Full STEM Ahead

Introducing Colton’s Corner!

The Science Discovery team has had the pleasure of working with Colton Hall for the past two years in a variety of capacities—as an instructor, a teaching assistant and a member of the materials team. Colton is a junior at CU majoring in aerospace engineering and minoring in economics and has a genuine passion for spreading his love of all things STEM. This love of STEM coupled with his excitement for exposing kids to new STEM topics led us to develop Colton’s Corner! From time to time, this feature will bring you:

  • Fun science facts
  • Engaging games and puzzles
  • Ideas for “Science at Home” activities…and much more!

This week, Colton brings you a DIY air hockey table! With a few easy-to-find materials, you can create this awesome boredom-buster.





Materials List:

  • Cardboard boxes/scraps
  • Duct tape
  • 2 rolls of duct tape
  • 2 small wooden dowels
  • A light coaster or wooden disk
  • 2 felt circles the size of duct tape rolls
  • Glue
  • Any type of material (to use as a net for each goals)

Step-By-Step Instructions:

  1. Pick a table
  2. Adhere the cardboard to the table, creating a frame
  3. Cut out equal sized holes on each end for the goals
  4. Create a fabric pouch and attach it to each goal
  5. Insert wooden dowel into the center of each duct tape roll; use duct tape to secure dowel in place
  6. Glue felt circles to the bottom of each duct tape roll
  7. Commence play!





We’re On a Mission

As part of our mission, we are always looking for ways to increase STEM literacy and connect students to current CU science. We are fortunate enough to be able to utilize CU Boulder’s scientific resources, facilities and expertise to excite students about STEM, expose them to a variety of STEM careers and professionals, and inspire a future generation of scientists and engineers. Our goal with every camp experience is to create a harmonic convergence of all branches of our mission. This week’s Aerodynamics of Flight camp is doing just that.

Plett gives instruction on how to properly launch a student’s aircraft creation.

High school teacher and camp instructor, Plett Gerardy has spent many summers with Science Discovery, sharing her love for things that fly and blast-off with campers of all ages. As a teacher of chemistry, physics and math, she clearly demonstrates a passion for STEM education. Assisting her this week is teaching assistant (and future Air Force pilot!) Thomas Konnert—a senior majoring in aerospace engineering. Campers are spending the week gleaning knowledge from two STEM academics—one on the collegiate leg of his journey and one inspiring others in a STEM career (I mean, how many teachers do you know who have their own Facebook Fan Club?!). Students are enjoying touring CU’s Aerospace Engineering department while learning about the trials and tribulations of designing aircrafts.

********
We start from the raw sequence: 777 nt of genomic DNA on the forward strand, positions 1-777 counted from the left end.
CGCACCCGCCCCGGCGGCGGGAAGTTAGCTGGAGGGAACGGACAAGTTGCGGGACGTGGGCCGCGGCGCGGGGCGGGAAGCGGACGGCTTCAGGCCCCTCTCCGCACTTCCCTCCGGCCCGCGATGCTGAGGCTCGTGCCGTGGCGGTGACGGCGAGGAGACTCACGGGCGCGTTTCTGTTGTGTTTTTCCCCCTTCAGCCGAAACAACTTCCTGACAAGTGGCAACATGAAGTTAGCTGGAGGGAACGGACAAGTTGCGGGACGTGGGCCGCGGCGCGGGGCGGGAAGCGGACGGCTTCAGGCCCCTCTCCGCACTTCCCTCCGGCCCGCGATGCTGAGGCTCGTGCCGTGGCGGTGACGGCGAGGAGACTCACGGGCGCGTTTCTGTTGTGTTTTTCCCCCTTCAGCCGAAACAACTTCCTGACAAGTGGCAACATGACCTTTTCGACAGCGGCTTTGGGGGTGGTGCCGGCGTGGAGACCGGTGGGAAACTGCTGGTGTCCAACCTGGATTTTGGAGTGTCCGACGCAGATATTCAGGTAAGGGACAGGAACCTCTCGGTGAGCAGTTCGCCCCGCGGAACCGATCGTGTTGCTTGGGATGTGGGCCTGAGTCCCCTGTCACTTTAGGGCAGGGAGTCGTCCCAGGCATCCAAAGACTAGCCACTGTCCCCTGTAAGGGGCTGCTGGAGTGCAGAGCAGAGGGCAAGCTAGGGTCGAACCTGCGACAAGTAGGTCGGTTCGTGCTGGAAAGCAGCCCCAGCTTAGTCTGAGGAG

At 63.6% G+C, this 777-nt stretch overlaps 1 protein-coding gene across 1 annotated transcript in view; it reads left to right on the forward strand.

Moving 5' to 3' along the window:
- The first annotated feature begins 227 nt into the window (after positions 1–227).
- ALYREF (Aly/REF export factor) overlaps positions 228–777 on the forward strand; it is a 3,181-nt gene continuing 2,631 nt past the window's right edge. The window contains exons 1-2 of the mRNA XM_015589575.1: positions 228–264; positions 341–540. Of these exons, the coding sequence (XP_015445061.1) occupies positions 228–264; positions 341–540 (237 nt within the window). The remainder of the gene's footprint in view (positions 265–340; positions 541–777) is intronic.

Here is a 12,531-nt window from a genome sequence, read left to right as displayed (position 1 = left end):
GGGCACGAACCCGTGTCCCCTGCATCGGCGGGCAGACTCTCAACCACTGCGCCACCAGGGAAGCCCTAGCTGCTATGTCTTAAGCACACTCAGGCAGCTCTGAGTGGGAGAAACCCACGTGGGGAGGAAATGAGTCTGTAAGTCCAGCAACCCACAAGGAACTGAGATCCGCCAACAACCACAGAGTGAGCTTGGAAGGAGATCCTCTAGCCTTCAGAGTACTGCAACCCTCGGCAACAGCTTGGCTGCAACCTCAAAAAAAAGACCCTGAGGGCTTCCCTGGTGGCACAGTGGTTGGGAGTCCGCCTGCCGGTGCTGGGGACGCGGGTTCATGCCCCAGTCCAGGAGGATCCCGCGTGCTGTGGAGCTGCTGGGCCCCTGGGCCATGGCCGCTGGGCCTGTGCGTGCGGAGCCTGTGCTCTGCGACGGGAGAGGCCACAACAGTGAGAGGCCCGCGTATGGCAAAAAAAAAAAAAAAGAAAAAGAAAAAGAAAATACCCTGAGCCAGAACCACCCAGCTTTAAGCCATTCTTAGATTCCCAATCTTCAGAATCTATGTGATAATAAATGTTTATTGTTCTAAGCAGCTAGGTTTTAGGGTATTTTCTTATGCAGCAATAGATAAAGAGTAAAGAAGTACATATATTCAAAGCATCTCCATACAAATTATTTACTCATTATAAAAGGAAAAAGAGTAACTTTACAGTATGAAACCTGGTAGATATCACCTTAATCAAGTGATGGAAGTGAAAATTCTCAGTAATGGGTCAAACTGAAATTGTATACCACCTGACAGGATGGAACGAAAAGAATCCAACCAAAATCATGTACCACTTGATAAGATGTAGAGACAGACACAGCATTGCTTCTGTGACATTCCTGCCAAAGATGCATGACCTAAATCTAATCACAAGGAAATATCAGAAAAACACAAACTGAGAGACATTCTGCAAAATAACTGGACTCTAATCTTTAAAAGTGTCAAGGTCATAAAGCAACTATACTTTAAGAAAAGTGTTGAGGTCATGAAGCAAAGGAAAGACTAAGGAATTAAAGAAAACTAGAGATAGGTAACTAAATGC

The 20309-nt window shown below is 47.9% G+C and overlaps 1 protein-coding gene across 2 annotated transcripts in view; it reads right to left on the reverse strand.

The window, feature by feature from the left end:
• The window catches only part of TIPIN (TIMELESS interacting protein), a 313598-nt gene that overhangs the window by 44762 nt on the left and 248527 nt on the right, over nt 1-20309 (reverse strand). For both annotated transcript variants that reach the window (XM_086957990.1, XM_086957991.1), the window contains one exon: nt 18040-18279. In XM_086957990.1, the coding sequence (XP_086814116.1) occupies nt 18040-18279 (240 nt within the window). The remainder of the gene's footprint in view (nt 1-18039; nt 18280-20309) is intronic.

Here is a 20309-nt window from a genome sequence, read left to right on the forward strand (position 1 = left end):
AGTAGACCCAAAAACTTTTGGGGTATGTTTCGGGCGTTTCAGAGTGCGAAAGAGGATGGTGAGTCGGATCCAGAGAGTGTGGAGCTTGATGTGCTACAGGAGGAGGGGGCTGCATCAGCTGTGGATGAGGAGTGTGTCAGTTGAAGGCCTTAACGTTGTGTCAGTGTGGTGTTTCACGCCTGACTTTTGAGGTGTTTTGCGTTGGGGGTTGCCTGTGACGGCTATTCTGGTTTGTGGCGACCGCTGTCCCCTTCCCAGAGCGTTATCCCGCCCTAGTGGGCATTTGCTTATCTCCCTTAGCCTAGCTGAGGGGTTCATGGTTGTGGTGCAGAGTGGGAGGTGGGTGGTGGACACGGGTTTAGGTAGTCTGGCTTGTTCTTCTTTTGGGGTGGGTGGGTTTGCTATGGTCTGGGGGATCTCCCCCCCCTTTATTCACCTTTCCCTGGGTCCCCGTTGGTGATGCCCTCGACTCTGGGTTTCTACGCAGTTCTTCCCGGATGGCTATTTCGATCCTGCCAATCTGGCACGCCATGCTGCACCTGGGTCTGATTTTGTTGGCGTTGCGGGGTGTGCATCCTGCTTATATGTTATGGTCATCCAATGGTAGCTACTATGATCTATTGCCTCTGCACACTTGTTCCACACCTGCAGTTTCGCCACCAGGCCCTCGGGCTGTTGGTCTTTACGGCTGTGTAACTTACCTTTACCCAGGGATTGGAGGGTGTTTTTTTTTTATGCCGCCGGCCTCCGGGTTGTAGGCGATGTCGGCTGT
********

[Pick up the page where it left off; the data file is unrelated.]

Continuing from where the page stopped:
Thomas uses his expertise to explain the effect of launch angle on flight distance.  

When asked to reflect on his summer with Science Discovery, Thomas stated, “It feels great to be able to teach and inspire kids who will be our future engineers and scientists.” We couldn’t have said it better ourselves!

A camper carefully adjusts the wings of her aircraft.


Waiting is the hardest part! Once the wings have been applied, the glue must dry.

When Science and Art Come Together!

This summer, CU Science Discovery has had the pleasure of working with nine St. Vrain Valley School District (SVVSD) students as part of the Research Experience and Mentoring (REM) pilot program. Funded by the National Science Foundation, the REM program was designed to provide research experiences and mentoring opportunities to STEM students that may ultimately influence their career path. Our student group worked with three SVVSD teachers and two mentors—one STEM Academy graduate slated to attend CU in the fall and one CU undergraduate student from the School of Engineering. The six-week program kicked off with a week of CU Boulder laboratory tours, designed to provide inspiration for the projects they would be working on in the coming weeks. The students were divided into three teams and met daily at the Innovation Center in Longmont to work on projects of their own choosing:

  • The Smart Shirt team designed a shirt using conductive thread and a LilyPad Arduino board that displays a person’s pulse via an LED light on the shirt.
  • The Smart Toy, by the Toy Tech team, is a stuffed animal housing a Raspberry Pi computer that can be programmed to remind children to complete specific tasks.
  • The Flow Visualization team created a standards-based teaching kit for junior high teachers to help them bring scientific fluid concepts to students lacking an interest in science.

Many thanks to all of our CU partners for making these projects possible!

Explaining the inner-workings of the Smart Shirt.


Displaying the functionality of the Smart Shirt. See the LED at the top of the “S”?


Programming the Smart Toy for a demonstration.


The Toy Tech team explaining how the Smart Toy works.


The Flow Visualization team explaining the contents of their teacher kit.


Further explaining the contents and packaging of their kit.



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